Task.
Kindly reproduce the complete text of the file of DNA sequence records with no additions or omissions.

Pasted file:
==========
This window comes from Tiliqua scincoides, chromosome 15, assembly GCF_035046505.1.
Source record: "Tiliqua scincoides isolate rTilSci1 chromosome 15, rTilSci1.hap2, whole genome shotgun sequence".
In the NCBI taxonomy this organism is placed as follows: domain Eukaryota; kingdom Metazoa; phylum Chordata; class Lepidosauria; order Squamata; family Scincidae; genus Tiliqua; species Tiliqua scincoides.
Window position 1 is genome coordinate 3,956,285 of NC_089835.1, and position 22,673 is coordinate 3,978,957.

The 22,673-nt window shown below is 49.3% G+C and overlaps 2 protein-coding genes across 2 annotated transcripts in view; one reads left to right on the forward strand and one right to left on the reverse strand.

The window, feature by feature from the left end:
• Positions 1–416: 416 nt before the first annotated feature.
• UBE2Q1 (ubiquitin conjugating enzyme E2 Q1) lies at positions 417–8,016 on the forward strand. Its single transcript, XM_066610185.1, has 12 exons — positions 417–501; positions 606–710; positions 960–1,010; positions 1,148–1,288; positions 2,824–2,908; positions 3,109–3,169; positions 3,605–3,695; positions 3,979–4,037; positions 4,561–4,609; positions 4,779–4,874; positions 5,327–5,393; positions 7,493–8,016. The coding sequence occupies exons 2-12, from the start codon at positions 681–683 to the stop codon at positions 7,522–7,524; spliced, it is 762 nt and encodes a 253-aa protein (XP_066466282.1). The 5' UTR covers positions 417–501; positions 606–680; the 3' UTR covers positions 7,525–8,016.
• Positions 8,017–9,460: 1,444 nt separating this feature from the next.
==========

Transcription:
This window comes from Tiliqua scincoides, chromosome 15, assembly GCF_035046505.1.
Source record: "Tiliqua scincoides isolate rTilSci1 chromosome 15, rTilSci1.hap2, whole genome shotgun sequence".
In the NCBI taxonomy this organism is placed as follows: domain Eukaryota; kingdom Metazoa; phylum Chordata; class Lepidosauria; order Squamata; family Scincidae; genus Tiliqua; species Tiliqua scincoides.
Window position 1 is genome coordinate 3,956,285 of NC_089835.1, and position 22,673 is coordinate 3,978,957.

The 22,673-nt window shown below is 49.3% G+C and overlaps 2 protein-coding genes across 2 annotated transcripts in view; one reads left to right on the forward strand and one right to left on the reverse strand.

The window, feature by feature from the left end:
• Positions 1–416: 416 nt before the first annotated feature.
• UBE2Q1 (ubiquitin conjugating enzyme E2 Q1) lies at positions 417–8,016 on the forward strand. Its single transcript, XM_066610185.1, has 12 exons — positions 417–501; positions 606–710; positions 960–1,010; positions 1,148–1,288; positions 2,824–2,908; positions 3,109–3,169; positions 3,605–3,695; positions 3,979–4,037; positions 4,561–4,609; positions 4,779–4,874; positions 5,327–5,393; positions 7,493–8,016. The coding sequence occupies exons 2-12, from the start codon at positions 681–683 to the stop codon at positions 7,522–7,524; spliced, it is 762 nt and encodes a 253-aa protein (XP_066466282.1). The 5' UTR covers positions 417–501; positions 606–680; the 3' UTR covers positions 7,525–8,016.
• Positions 8,017–9,460: 1,444 nt separating this feature from the next.